Electrocution At Work
A West Sussex firm has been fined £90,000 after two workmen were fatally electrocuted in County Durham.
Fred Cook, 38, and John Crimmins, 33, both of North Shields, died when their tower light hit an overhead power cable in 2002 after they were asked to move a metal column.
Their employer, Newcastle-based Hatton Traffic Management, was found not guilty of two health and safety breaches.
But contractor Colas, of Crawley, was fined by Teesside Crown Court after it admitted a breach of duty of care.
Colas was carrying out resurfacing work on behalf of the Highways Agency on the A66, near Bowes.
Health and Safety Executive principal inspector Rob Hirst said: "This tragic incident could so easily have been avoided.
"Had the risks from inadvertent contact with overhead power lines been recognised, the work activities properly planned and suitable control measures put in place, then this incident would not have occurred.
"I take this opportunity to remind everyone involved in managing work activities to review their systems of work to ensure tragedies such as this cannot be repeated.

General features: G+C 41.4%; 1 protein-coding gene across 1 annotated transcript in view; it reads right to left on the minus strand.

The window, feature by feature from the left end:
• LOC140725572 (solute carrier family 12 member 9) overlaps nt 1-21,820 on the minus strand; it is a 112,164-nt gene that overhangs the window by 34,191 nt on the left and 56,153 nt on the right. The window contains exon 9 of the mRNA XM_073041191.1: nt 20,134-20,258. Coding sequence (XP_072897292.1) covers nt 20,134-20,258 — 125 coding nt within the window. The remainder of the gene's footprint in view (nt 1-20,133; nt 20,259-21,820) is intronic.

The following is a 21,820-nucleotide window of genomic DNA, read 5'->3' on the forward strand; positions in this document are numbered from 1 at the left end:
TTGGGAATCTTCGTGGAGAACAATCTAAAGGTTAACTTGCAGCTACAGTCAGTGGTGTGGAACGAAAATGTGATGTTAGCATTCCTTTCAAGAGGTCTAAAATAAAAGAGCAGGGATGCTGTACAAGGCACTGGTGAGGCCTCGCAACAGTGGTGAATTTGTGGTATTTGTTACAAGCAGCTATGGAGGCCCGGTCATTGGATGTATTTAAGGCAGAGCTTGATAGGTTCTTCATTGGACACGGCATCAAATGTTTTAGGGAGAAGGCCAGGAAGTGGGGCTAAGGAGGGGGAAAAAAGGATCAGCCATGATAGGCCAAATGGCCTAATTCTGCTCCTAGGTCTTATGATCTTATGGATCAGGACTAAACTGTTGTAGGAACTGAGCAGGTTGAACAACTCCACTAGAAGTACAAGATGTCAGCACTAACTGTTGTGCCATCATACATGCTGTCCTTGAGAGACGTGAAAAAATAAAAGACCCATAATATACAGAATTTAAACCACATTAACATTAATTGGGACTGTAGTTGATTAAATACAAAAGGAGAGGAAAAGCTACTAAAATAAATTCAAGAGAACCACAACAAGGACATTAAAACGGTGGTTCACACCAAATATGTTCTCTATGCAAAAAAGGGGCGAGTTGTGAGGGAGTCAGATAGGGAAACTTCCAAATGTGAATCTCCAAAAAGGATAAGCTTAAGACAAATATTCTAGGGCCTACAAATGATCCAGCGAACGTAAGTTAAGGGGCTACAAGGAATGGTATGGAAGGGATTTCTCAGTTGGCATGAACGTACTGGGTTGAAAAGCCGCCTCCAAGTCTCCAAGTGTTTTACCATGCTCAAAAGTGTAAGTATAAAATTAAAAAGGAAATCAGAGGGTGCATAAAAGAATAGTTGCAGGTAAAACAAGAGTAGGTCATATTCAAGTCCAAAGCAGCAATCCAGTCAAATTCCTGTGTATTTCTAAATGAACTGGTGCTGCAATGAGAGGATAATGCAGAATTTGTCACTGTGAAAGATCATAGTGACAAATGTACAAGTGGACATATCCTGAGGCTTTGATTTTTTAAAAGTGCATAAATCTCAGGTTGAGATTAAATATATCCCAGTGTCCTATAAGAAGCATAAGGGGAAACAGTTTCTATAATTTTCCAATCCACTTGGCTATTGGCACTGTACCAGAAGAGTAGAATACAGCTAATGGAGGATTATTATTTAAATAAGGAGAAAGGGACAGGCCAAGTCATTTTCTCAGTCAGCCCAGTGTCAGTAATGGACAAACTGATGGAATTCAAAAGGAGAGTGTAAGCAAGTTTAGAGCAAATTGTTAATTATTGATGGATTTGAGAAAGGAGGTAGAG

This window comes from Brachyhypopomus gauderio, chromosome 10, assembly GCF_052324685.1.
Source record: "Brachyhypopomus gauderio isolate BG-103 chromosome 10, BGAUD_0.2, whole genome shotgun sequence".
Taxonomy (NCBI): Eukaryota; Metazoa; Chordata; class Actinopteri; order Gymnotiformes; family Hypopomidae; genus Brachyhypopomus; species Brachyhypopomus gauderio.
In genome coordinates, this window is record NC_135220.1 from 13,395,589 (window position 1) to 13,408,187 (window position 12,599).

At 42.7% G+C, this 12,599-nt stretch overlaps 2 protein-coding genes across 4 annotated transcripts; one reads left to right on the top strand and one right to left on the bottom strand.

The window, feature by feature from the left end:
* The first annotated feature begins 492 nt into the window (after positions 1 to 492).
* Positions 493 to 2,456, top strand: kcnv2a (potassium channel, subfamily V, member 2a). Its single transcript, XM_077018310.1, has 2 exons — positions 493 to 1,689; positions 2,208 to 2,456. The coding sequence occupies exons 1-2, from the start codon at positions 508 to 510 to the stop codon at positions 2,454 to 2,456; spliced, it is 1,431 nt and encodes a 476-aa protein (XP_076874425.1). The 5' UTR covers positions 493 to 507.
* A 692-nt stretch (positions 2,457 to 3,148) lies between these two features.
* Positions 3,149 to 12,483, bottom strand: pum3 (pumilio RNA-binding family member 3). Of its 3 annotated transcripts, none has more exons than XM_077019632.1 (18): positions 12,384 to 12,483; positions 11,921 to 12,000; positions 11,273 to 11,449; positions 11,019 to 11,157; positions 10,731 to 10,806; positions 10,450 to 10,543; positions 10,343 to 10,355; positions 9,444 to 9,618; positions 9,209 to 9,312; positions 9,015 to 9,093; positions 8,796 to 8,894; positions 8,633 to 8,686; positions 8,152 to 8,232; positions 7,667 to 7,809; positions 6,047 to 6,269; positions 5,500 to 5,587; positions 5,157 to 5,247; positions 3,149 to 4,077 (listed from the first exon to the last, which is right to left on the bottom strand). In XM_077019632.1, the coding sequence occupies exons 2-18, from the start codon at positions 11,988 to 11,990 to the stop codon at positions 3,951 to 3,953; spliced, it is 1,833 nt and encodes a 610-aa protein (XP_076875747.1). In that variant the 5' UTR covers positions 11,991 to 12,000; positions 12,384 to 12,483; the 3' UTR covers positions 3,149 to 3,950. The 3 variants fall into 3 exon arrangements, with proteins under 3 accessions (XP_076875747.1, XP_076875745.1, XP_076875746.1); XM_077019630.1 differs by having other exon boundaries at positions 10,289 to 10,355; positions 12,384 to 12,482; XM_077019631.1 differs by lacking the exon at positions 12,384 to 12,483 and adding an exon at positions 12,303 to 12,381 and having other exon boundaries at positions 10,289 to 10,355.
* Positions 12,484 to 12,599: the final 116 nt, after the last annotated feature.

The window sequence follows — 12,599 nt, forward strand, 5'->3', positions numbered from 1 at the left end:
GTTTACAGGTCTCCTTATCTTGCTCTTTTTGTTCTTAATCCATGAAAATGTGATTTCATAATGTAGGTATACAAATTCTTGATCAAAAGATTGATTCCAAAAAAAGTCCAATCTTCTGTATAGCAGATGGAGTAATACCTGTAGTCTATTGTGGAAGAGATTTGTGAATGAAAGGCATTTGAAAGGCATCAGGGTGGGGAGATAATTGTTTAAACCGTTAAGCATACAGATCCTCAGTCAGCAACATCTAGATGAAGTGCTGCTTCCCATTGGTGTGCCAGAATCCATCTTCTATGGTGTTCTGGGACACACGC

"Employers, and those who have any influence or duties in the management of work activities, need to assess, plan and manage such high risk situations."
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David Urpeth, a Partner at law firm Irwin Mitchell said: The risk of injury or death following electrocution in an accident at work is well known. This tragic case demonstrates that those responsible work workers health and safety must carry out suitable and effective risk assessments if injury or death from workplace accidents is to be avoided.
"I represent many people who have been injured or killed in works accidents in circumstances where good risk assessments could and should have avoided the industrial accident."